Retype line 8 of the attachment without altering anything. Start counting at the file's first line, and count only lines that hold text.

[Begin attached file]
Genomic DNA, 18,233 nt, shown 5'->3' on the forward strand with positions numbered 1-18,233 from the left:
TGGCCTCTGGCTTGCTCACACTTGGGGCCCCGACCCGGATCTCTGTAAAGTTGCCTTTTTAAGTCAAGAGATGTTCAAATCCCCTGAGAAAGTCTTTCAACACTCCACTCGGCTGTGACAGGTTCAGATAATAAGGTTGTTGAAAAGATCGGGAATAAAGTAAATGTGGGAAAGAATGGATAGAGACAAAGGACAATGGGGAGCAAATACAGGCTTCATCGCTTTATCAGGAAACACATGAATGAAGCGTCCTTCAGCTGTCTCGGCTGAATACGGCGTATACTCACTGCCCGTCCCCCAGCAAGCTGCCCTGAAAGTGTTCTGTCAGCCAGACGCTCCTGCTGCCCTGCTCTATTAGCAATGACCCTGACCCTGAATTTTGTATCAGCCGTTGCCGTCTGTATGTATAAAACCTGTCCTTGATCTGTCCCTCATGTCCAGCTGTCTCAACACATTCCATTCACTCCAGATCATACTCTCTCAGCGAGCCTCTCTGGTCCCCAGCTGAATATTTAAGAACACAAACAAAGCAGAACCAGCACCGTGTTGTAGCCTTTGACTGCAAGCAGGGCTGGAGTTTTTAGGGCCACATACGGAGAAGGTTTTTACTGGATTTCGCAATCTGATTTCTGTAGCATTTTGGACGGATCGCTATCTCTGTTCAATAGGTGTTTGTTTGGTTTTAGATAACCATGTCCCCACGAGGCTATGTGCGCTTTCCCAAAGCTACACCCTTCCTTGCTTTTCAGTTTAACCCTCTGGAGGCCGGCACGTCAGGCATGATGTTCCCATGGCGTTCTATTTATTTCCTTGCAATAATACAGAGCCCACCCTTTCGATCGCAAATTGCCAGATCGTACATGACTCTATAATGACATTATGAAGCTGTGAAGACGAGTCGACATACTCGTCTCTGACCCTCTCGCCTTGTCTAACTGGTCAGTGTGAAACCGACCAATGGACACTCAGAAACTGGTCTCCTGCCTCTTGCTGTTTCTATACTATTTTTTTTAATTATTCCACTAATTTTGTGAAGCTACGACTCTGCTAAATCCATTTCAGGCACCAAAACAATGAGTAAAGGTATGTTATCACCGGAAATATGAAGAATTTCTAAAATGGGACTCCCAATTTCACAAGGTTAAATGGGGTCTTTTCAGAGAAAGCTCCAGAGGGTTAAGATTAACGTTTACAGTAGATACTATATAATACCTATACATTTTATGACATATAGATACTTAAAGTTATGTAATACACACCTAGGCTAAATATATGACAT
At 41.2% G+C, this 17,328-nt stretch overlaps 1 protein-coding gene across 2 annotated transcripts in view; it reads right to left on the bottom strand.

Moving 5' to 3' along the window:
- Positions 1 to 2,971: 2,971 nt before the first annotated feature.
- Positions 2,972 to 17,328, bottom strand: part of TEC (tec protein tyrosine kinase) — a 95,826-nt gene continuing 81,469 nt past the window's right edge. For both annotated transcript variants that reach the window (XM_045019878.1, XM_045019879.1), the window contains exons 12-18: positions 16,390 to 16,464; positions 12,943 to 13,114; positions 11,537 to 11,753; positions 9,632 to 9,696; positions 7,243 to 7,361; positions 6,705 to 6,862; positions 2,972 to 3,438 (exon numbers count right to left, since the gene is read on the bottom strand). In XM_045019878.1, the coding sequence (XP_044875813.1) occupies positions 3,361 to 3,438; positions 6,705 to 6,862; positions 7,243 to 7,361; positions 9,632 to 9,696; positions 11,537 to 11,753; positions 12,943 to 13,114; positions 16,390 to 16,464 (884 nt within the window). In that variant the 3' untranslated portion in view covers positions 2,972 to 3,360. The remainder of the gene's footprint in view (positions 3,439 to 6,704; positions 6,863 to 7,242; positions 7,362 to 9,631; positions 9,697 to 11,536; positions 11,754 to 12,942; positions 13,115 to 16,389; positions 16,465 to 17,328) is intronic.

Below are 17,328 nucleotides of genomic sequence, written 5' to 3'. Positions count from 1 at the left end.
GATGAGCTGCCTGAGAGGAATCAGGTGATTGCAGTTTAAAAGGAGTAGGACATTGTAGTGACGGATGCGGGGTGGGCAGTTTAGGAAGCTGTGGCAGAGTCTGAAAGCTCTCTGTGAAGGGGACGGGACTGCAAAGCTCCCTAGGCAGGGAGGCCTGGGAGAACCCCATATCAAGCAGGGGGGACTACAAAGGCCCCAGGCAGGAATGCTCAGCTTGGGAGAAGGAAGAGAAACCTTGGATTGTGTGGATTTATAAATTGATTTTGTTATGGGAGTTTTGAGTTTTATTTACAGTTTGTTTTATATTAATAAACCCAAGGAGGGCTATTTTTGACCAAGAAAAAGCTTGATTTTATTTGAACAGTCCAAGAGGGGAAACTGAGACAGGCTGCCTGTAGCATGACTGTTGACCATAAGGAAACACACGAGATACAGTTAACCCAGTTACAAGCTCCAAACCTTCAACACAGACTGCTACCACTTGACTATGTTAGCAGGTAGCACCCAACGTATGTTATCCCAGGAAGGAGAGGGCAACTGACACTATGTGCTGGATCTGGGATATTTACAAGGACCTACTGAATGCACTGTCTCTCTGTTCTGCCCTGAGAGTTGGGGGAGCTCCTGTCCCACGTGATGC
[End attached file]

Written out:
GATGAGCTGCCTGAGAGGAATCAGGTGATTGCAGTTTAAAAGGAGTAGGACATTGTAGTGACGGATGCGGGGTGGGCAGTTTAGGAAGCTGTGGCAGAGTCTGAAAGCTCTCTGTGAAGGGGACGGGACTGCAAAGCTCCCTAGGCAGGGAGGCCTGGGAGAACCCCATATCAAGCAGGGGGGACTACAAAGGCCCCAGGCAGGAATGCTCAGCTTGGGAGAAGGAAGAGAAACCTTGGATTGTGTGGATTTATAAATTGATTTTGTTATGGGAGTTTTGAGTTTTATTTACAGTTTGTTTTATATTAATAAACCCAAGGAGGGCTATTTTTGACCAAGAAAAAGCTTGATTTTATTTGAACAGTCCAAGAGGGGAAACTGAGACAGGCTGCCTGTAGCATGACTGTTGACCATAAGGAAACACACGAGATACAGTTAACCCAGTTACAAGCTCCAAACCTTCAACACAGACTGCTACCACTTGACTATGTTAGCAGGTAGCACCCAACGTATGTTATCCCAGGAAGGAGAGGGCAACTGACACTATGTGCTGGATCTGGGATATTTACAAGGACCTACTGAATGCACTGTCTCTCTGTTCTGCCCTGAGAGTTGGGGGAGCTCCTGTCCCACGTGATGC